Yoga is a really beautiful way to support your pregnancy. The poses, breathing and relaxation techniques are nurturing both physically and emotionally and provide you with an opportunity to form a connection with baby.
Pregnancy yoga (or prenatal yoga) takes into account the many physiological and emotional changes taking place within and around you, so attending these specialised classes is ideal.
However, depending on where you live, a specific prenatal yoga class might not be an option.
If you are relying on the Internet or general yoga classes, then it will be very beneficial to know a few key points so you can practice in an appropriate way that supports you and your baby.
1. Know The Golden Rules Of Pregnancy Yoga.
If you have never heard these before, absorb the words and apply them to all yoga poses you practice during your pregnancy: Do not compress, strain or overstretch the abdomen.
For example, avoid any closed twists, prone postures (on the stomach), postures that activate the abdomen such as Navasana or deep backbends. Unless you’re an experienced yogi with an established practice, it’s also advised that you avoid inversions (such as Shoulderstand/Headstand).
2. Yoga in Trimester 1
It pays to know what is happening within you during each trimester of your pregnancy so you can modify both your lifestyle and your yoga practice for each. Trimester 1 is the most delicate phase of pregnancy, due to the foetus attaching to the wall of the uterus and the formation of the placenta.
This point might be a little debatable, but some recommend avoiding physical yoga entirely for the first 14 weeks of pregnancy because of the risk of interfering with those two vital processes. Others consider a really gentle practice to be beneficial, so it’s best to speak to your doctor about whether yoga postures are right for you during this time.
Either way, your internal body is working hard during Trimester 1, so relaxing practices like Yoga Nidra will be really beneficial.
3. Respect Your Intuition
Pregnancy is a highly intuitive time, so you may notice an inner wisdom coming from your higher mind. My tip? Listen!
When it comes to your yoga practice, if a posture intuitively doesn’t feel right for you, chances are it probably isn’t. Respect your Sat Guru, your inner teacher, and give yourself permission not to do something that doesn’t feel right.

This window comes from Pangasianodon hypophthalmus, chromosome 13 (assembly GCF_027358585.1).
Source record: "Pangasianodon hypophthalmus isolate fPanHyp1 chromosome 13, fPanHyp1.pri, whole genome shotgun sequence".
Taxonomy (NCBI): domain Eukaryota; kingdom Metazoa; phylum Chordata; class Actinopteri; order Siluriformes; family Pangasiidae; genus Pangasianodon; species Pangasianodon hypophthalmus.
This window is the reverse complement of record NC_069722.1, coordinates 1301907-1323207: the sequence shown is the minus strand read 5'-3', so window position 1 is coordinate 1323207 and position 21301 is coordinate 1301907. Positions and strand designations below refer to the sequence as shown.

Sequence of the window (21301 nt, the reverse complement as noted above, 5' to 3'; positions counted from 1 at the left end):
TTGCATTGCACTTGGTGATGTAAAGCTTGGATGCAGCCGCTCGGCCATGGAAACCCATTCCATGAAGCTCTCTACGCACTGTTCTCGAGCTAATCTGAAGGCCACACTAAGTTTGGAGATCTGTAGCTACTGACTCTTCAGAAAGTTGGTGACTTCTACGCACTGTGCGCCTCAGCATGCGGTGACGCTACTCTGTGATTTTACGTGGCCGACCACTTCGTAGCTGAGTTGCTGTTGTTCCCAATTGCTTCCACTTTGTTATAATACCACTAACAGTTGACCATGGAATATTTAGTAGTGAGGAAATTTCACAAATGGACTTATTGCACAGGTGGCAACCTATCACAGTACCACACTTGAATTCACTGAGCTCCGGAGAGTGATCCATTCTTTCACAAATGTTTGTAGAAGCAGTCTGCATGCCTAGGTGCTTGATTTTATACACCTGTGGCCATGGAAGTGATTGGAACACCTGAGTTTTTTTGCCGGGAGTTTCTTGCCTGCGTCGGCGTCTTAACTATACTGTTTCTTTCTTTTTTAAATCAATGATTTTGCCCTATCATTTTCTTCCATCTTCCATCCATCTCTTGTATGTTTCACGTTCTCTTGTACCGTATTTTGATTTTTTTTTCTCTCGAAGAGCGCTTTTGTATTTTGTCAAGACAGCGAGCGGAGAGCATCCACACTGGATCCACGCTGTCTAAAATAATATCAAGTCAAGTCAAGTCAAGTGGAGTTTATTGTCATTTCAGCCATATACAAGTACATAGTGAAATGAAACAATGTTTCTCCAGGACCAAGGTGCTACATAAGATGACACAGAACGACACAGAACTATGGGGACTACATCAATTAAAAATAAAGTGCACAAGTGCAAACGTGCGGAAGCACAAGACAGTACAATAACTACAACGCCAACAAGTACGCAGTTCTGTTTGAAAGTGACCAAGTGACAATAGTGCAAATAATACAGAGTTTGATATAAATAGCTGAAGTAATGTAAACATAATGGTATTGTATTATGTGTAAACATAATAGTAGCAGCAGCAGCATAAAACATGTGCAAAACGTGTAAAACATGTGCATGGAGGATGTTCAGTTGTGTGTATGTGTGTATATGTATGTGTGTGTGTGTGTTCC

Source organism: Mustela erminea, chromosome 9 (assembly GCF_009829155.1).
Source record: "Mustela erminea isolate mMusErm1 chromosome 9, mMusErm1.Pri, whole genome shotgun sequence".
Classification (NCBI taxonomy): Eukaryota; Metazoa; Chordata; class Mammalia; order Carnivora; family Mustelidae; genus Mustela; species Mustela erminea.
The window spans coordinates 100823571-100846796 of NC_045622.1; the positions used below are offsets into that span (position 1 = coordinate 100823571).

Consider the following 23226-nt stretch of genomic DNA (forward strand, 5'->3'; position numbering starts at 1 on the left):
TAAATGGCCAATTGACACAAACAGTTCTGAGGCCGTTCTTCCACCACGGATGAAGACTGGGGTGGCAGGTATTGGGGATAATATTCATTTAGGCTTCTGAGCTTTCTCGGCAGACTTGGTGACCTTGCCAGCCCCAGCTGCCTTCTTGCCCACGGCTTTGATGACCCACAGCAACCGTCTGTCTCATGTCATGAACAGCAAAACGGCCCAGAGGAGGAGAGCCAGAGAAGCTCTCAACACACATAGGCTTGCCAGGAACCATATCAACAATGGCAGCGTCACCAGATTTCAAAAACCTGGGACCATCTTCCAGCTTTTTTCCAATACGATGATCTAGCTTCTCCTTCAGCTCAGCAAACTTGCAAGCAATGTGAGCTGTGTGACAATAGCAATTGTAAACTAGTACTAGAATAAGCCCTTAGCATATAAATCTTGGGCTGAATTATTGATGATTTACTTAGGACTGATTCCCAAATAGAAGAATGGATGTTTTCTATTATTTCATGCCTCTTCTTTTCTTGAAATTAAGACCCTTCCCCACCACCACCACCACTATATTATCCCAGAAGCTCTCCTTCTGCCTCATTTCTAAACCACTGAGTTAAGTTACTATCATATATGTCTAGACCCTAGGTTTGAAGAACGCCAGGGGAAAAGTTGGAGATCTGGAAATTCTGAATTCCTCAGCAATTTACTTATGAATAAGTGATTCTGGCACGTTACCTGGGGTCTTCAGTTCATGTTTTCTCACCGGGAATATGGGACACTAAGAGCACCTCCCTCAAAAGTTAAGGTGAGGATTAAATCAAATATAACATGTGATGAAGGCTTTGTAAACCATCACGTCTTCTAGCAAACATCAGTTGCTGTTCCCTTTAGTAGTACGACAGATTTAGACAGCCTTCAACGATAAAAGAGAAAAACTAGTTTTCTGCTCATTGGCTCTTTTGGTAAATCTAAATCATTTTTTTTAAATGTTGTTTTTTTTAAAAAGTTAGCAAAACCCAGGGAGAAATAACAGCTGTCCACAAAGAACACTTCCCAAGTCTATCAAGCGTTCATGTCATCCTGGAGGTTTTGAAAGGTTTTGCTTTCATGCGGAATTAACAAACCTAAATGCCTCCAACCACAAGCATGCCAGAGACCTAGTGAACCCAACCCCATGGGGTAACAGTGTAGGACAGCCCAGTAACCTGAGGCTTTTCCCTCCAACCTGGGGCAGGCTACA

4. Postures Lying On Your Back
It doesn’t happen for everyone, but some women may notice that they feel dizzy, nauseated, or just not right lying on their backs. This is because lying on your back can potentially compress a large vein (vena cava) that takes deoxygenated blood back to the heart.
If this is the case, supine postures should be avoided. Instead, Savasana/relaxation can be enjoyed lying on your left side using as many cushions/blankets as you like to increase comfort.
5. It’s Okay To Take Your Foot Off The Gas
This point is particularly relevant for women who have a tendency to push themselves to a point where they get thrown off balance. While you might usually be able to cope reasonably well without much rest, you literally have a person growing within you, so please give your body as much time as it needs to rest and relax!
Pregnancy is not the time to grow your yoga practice from a physical perspective. It might be challenging to let go of your goals of getting up into Headstand, Wheel or jumping back from Crow to Chaturanga, but you can always pick them up at another time.
Surrendering to a more nurturing, restful and supportive practice is a much better option for the duration of your pregnancy.
6. Take Care Not To Over Stretch.
A pregnant woman’s body produces a hormone called relaxin, which is going to help open up the pelvis during childbirth. With increased levels of relaxin in the system, take care not to overstretch because you may cause yourself a ligament or sacroiliac joint injury without actually feeling it at the time.
A key word to remember is balance. If your hips are already feeling super duper open, then it would be a good idea to select some postures that build strength and stability to balance out that flexibility.
7. Build A Really Strong Relationship With Your Breath.
The most important factor of any type of yoga, the breath has perhaps even more significance in pregnancy yoga because it can be such an incredible tool during labour.
The exhale is the relaxing breath. It can reduce the sensations of expansions (aka contractions) and it can help to calm the mind and nervous system. You can simulate this experience (obviously to a mild degree) by holding a reasonably challenging pose like Goddess Pose (pictured) for a while, and use the exhale to reduce the sensations felt through the groin and front of the hips.
Working with the breath also leads to an expansion of consciousness which can empower women and help them stay present throughout the entire childbirth process.
There are so many benefits to practicing yoga when you’re pregnant. Aim to really enjoy your practice and stay as present as you can to each moment of this incredible journey.